< Looking down on Huautla from our specutacular view.

The view to the right of the previous photo.

Examples of the oft stunning sky scapes. Dawn (left) and Dusk (right).
Shortly after our arrival in Huautla de Jimenez, we were shown the hongos derrumbes (the Landslide mushrooms) and Donia Aurora, the matriarch of the family and a curandera, determined the amount each of us was to take. In the late afternoon on our second day, we were directed to go into a little room and wait. The room was attached to the guest dining area and was accessible by one door only from the outside. It had a couple cots and chairs and a table that served as an altar. On the altar were candles and incense along with statues and pictures of Catholic saints and the Virgin Mary. There were crucifixes and other sacred representations on the wall.
< Exterior of the most sacred place I have ever been.

Detail of the wall behind Dona Rosa's altar.

< Detail of the altar and wall behind.The Mazatec freely incorporated Catholic saints into their spiritual system.

After about 20 minutes, Donia Aurora came into the room bringing candles and a stone burner with copal. She did not say a word to us. She went to the altar where the hongos derrumbes were arranged on Brugmansia leaves as separate handfuls. She lighted some candles and incense and began praying.
She began cleaning the mushrooms. These were of varying sizes from ˝ inch to 4 inches tall. She picked them up one by one and cleaned them, praying out loud the entire time. Then she placed them on three banana leaves - one leaf for each of us. She applied a plant paste to our foreheads, the crooks of our arms, and she passed the incense around us. She prayed over us with an unlighted candle, then she made the sign of the cross on our foreheads, mouths, and hearts. She placed the candles on the floor and lighted them, praying continuously. Her sister, Donia Rosa, came into the room to say prayers at the altar, then she left. All the praying was in the Mazatec language except for the Spanish names of the saints. Then Donia Aurora came to each of us in turn with our banana leaf with our mushrooms and said, "Comer todo!" (Eat them all). She waited until we did so. She took the empty leaves from us and put them back on the altar. Then she left the room.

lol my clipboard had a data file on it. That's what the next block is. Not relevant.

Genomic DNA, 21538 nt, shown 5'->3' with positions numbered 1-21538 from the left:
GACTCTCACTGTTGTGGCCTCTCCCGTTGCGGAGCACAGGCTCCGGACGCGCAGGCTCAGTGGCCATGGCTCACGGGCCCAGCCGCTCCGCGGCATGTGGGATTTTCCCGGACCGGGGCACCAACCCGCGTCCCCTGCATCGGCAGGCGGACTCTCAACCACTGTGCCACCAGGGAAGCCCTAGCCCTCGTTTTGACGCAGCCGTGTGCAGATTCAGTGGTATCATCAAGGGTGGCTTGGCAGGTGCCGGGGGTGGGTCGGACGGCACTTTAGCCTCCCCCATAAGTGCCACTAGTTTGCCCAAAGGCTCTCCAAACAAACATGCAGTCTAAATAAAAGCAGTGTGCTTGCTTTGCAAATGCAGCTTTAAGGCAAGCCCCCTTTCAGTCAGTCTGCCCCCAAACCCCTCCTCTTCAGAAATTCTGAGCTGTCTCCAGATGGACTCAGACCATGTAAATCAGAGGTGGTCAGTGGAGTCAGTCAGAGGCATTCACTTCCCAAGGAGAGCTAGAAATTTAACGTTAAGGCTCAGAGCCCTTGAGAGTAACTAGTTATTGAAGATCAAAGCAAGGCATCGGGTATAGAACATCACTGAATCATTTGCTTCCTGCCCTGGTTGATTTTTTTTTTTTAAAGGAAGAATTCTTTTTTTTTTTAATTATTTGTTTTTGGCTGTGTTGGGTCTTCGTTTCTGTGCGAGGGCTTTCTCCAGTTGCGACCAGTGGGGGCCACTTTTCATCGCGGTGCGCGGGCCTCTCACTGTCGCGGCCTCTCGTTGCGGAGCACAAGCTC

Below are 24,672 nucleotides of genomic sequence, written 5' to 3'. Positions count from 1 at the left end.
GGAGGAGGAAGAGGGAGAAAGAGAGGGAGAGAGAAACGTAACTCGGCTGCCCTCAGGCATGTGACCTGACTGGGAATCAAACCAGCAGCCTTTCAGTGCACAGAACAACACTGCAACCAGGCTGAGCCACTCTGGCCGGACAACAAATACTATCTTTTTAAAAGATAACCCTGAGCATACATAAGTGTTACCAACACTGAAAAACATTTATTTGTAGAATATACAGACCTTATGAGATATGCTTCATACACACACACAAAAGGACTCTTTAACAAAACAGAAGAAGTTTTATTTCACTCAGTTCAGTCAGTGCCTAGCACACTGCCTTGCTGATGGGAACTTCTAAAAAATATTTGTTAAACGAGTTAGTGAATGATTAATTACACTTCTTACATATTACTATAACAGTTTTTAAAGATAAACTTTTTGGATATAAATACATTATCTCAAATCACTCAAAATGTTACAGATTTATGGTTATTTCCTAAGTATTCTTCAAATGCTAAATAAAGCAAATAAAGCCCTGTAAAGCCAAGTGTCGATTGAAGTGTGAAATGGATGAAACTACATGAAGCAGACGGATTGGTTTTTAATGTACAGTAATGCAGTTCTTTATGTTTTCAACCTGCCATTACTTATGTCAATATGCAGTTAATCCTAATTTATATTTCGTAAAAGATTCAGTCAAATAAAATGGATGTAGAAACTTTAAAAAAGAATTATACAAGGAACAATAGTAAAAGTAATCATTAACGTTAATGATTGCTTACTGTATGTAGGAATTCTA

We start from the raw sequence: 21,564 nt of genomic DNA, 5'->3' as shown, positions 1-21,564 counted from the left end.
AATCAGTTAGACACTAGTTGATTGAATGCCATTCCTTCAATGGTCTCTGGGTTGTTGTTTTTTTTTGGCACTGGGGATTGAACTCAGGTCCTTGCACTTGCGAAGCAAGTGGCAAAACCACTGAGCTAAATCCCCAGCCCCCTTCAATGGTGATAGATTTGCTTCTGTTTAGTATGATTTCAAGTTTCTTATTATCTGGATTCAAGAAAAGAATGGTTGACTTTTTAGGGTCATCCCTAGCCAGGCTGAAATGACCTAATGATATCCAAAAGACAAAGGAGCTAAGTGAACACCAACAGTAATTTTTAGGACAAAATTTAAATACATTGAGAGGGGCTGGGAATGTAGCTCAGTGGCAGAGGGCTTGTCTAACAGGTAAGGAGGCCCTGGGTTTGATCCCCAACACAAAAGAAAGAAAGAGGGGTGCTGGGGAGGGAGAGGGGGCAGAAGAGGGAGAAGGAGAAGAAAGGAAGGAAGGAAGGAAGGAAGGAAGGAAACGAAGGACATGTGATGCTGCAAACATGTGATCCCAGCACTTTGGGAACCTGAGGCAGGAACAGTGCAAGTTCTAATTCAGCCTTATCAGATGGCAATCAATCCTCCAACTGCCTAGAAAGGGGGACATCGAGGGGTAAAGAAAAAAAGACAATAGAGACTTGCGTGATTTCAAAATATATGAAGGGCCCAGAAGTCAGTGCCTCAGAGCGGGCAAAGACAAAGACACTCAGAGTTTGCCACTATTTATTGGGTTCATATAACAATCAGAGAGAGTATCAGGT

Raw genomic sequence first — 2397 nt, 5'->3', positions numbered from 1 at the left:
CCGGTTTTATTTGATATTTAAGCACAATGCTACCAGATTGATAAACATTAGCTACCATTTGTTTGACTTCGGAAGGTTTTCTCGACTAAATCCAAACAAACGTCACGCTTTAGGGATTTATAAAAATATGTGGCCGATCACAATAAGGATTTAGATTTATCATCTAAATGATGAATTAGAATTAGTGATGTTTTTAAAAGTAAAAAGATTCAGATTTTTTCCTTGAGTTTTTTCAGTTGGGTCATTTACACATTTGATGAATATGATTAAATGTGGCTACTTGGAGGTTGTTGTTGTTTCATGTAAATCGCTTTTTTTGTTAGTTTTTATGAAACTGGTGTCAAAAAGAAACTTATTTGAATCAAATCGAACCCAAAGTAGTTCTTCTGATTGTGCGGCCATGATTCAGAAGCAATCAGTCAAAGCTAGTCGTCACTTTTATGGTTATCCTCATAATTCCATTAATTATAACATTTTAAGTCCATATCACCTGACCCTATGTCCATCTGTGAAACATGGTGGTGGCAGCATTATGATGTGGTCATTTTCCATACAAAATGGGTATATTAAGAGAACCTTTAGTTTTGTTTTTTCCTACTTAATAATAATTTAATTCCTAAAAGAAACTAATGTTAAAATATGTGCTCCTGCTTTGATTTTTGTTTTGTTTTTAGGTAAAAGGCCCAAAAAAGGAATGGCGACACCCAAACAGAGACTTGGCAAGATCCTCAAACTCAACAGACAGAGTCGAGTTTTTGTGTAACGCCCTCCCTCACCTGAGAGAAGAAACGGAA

About 30 to 45 minutes later, the effects of the mushroom were very strong and the three of us laid down to experience them. At this time, Donia Aurora returned to the room. After onset of the mushrooms and for an undetermined amount of time, I had images of serpentine clusters in different colors flowing and writhing. They were meaningless and irritating. The images continued. Donia Aurora, and later on Donia Rosa, carried out prayers throughout the viaje.
I started to think about the time and money invested in this sojourn. I was cold and had to urinate. The images were unpleasant with one continuing of a serpentine writhing tubular octopus metallic living something. In short, I was irritated by all of it: the images, the cold, the general discomfort, the praying…
For a time, I thought I was hearing Stefan talking with a being I could not see. Then I thought I heard him ask a question of the being. "What did he say?" came to my mind. It was the question : "Como se yama?" (What is your name?) . I thought for a fraction of an instant that it was an interesting question to ask.
And then I got the answer to the question I thought Steve asked!